Opinion: A role for placebo therapy in psychogenic movement disorders.

Center for Ethics, Neuroethics Program, Emory University, 1531 Dickey Drive, Atlanta, GA 30322, USA. .
Nature Reviews Neurology (Impact Factor: 14.1). 04/2013; DOI: 10.1038/nrneurol.2013.65
Source: PubMed

ABSTRACT Psychogenic movement disorders (PMDs) mimic known movement disorders but are not attributed to an underlying neurological pathology and are generally thought to have a psychological origin. Owing to the lack of a clear pathology, patients often experience multiple referrals, frequent office visits, and numerous-often fruitless-technically sophisticated tests and interventions. No standard of care exists for PMDs, and affected patients can experience debilitating symptoms for a lifetime. Some physicians advocate the use of placebo treatment for patients with PMDs, and placebo therapy can have beneficial neurophysiological effects. Innovative research will be necessary to develop effective therapeutics for psychogenic disorders and to make recommendations for future clinician training and health care policy. This Perspectives article aims to trigger international dialogue focusing on the diagnosis and treatment of patients with PMDs, and to reframe and deepen discussion of placebo prescribing for PMDs and beyond.

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    ABSTRACT: Psychogenic or functional movement disorders (PMDs) pose a challenge in clinical diagnosis. There are several clues, including sudden onset, incongruous symptoms, distractibility, suggestibility, entrainment of symptoms, and lack of response to otherwise effective pharmacological therapies, that help identify the most common psychogenic movements such as tremor, dystonia, and myoclonus. In this manuscript, we review the frequency, distinct clinical features, functional imaging, and neurophysiological tests that can help in the diagnosis of uncommon presentations of PMDs, such as psychogenic parkinsonism, tics, and chorea; facial, palatal, and ocular movements are also reviewed. In addition, we discuss PMDs at the extremes of age and mass psychogenic illness. Psychogenic parkinsonism (PP) is observed in less than 10% of the case series about PMDs, with a female-male ratio of roughly 1:1. Lack of amplitude decrement in repetitive movements and of cogwheel rigidity help to differentiate PP from true parkinsonism. Dopamine transporter imaging with photon emission tomography can also help in the diagnostic process. Psychogenic movements resembling tics are reported in about 5% of PMD patients. Lack of transient suppressibility of abnormal movements helps to differentiate them from organic tics. Psychogenic facial movements can present with hemifacial spasm, blepharospasm, and other movements. Some patients with essential palatal tremor have been shown to be psychogenic. Convergence ocular spasm has demonstrated a high specificity for psychogenic movements. PMDs can also present in the context of mass psychogenic illness or at the extremes of age. Clinical features and ancillary studies are helpful in the diagnosis of patients with uncommon presentations of psychogenic movement disorders.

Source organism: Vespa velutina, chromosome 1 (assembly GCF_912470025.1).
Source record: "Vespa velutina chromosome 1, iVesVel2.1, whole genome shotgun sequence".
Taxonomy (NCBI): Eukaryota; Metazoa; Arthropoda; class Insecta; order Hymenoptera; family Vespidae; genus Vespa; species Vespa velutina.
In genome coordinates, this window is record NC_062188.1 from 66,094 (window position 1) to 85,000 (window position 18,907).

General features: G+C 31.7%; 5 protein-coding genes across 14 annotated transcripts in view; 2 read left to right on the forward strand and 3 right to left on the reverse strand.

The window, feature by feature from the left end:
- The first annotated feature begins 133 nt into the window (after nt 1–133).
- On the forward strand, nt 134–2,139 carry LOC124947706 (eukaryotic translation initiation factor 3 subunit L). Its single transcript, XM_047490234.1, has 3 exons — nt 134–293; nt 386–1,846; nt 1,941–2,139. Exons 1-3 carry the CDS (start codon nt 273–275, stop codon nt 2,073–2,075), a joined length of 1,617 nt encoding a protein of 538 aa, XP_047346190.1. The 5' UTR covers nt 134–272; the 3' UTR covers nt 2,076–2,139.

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    ABSTRACT: Background and purpose Functional tics, also called psychogenic tics or pseudo-tics, are difficult to diagnose because of the lack of diagnostic criteria and their clinical similarities to organic tics. The aim of the present study was to report a case series of patients with documented functional tics and to describe their clinical characteristics, risk factors and psychiatric comorbidity. Also clinical tips are suggested which might help the differential diagnosis in clinical practice. Methods and results Eleven patients (mean age at onset 37.2, SD 13.5; three females) were included with a documented or clinically established diagnosis of functional tics, according to consultant neurologists who have specific expertise in functional movement disorders or in tic disorders. Adult onset, absent family history of tics, inability to suppress the movements, lack of premonitory sensations, absence of pali-, echo- and copro-phenomena, presence of blocking tics, the lack of the typical rostrocaudal tic distribution and the coexistence of other functional movement disorders were common in our patients. Conclusions Our data suggest that functional tics can be differentiated from organic tics on clinical grounds, although it is also accepted that this distinction can be difficult in certain cases. Clinical clues from history and examination described here might help to identify patients with functional tics.
    European Journal of Neurology 12/2014; 22(3). DOI:10.1111/ene.12609 · 3.85 Impact Factor
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    ABSTRACT: From the very first descriptions of dystonia, there has been a lack of agreement on the differentiation of organic from functional (psychogenic) dystonia. This lack of agreement has had a significant effect on patients over the years, most particularly in the lack of access to appropriate management, whether for those with organic dystonia diagnosed as having a functional cause or vice versa. However, clinico-genetic advances have led to greater certainty about the phenomenology of organic dystonia and therefore recognition of atypical forms. The diagnosis of functional dystonia rests on recognition of its phenomenology and should not be, as far as possible, a diagnosis of exclusion. Here, we present an overview of the phenomenology of functional dystonia, concentrating on the three main phenotypic presentations: functional cranial dystonia; functional fixed dystonia; and functional paroxysmal dystonia. We hope that this review of phenomenology will aid in the positive diagnosis of functional dystonia and, through this, will lead to more rapid access to appropriate management.
    04/2014; 1(1). DOI:10.1002/mdc3.12013